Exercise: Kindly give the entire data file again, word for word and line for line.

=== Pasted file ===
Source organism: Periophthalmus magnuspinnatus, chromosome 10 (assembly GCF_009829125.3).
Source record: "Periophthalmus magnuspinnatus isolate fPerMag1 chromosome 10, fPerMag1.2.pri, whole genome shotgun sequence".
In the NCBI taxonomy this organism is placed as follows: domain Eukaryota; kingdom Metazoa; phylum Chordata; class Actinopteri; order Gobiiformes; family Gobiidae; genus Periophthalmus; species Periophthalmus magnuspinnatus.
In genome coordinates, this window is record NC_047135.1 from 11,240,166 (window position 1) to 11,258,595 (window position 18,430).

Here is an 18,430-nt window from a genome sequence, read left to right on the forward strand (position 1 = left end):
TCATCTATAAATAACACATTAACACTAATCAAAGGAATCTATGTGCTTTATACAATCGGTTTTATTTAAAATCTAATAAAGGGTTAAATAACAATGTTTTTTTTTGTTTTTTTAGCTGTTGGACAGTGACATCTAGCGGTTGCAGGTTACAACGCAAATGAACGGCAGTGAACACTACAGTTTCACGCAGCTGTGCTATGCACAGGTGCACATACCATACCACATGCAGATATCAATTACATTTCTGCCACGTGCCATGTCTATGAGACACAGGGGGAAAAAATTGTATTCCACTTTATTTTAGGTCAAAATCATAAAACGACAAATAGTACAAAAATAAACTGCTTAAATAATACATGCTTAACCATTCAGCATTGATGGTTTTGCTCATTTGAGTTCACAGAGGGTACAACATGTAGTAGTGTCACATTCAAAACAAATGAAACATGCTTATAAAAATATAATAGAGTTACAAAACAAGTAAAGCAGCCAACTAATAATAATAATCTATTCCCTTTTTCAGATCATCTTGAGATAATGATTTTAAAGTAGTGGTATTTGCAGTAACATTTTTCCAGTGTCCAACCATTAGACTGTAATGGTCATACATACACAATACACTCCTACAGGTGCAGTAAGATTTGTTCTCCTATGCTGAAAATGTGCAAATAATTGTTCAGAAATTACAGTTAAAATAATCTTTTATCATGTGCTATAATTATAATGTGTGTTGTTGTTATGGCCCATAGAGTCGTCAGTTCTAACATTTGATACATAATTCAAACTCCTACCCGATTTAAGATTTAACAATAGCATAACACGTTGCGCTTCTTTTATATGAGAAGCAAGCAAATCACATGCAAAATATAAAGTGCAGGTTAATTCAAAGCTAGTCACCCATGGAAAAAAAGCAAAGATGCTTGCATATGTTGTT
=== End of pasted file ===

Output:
Source organism: Periophthalmus magnuspinnatus, chromosome 10 (assembly GCF_009829125.3).
Source record: "Periophthalmus magnuspinnatus isolate fPerMag1 chromosome 10, fPerMag1.2.pri, whole genome shotgun sequence".
In the NCBI taxonomy this organism is placed as follows: domain Eukaryota; kingdom Metazoa; phylum Chordata; class Actinopteri; order Gobiiformes; family Gobiidae; genus Periophthalmus; species Periophthalmus magnuspinnatus.
In genome coordinates, this window is record NC_047135.1 from 11,240,166 (window position 1) to 11,258,595 (window position 18,430).

Here is an 18,430-nt window from a genome sequence, read left to right on the forward strand (position 1 = left end):
TCATCTATAAATAACACATTAACACTAATCAAAGGAATCTATGTGCTTTATACAATCGGTTTTATTTAAAATCTAATAAAGGGTTAAATAACAATGTTTTTTTTTGTTTTTTTAGCTGTTGGACAGTGACATCTAGCGGTTGCAGGTTACAACGCAAATGAACGGCAGTGAACACTACAGTTTCACGCAGCTGTGCTATGCACAGGTGCACATACCATACCACATGCAGATATCAATTACATTTCTGCCACGTGCCATGTCTATGAGACACAGGGGGAAAAAATTGTATTCCACTTTATTTTAGGTCAAAATCATAAAACGACAAATAGTACAAAAATAAACTGCTTAAATAATACATGCTTAACCATTCAGCATTGATGGTTTTGCTCATTTGAGTTCACAGAGGGTACAACATGTAGTAGTGTCACATTCAAAACAAATGAAACATGCTTATAAAAATATAATAGAGTTACAAAACAAGTAAAGCAGCCAACTAATAATAATAATCTATTCCCTTTTTCAGATCATCTTGAGATAATGATTTTAAAGTAGTGGTATTTGCAGTAACATTTTTCCAGTGTCCAACCATTAGACTGTAATGGTCATACATACACAATACACTCCTACAGGTGCAGTAAGATTTGTTCTCCTATGCTGAAAATGTGCAAATAATTGTTCAGAAATTACAGTTAAAATAATCTTTTATCATGTGCTATAATTATAATGTGTGTTGTTGTTATGGCCCATAGAGTCGTCAGTTCTAACATTTGATACATAATTCAAACTCCTACCCGATTTAAGATTTAACAATAGCATAACACGTTGCGCTTCTTTTATATGAGAAGCAAGCAAATCACATGCAAAATATAAAGTGCAGGTTAATTCAAAGCTAGTCACCCATGGAAAAAAAGCAAAGATGCTTGCATATGTTGTT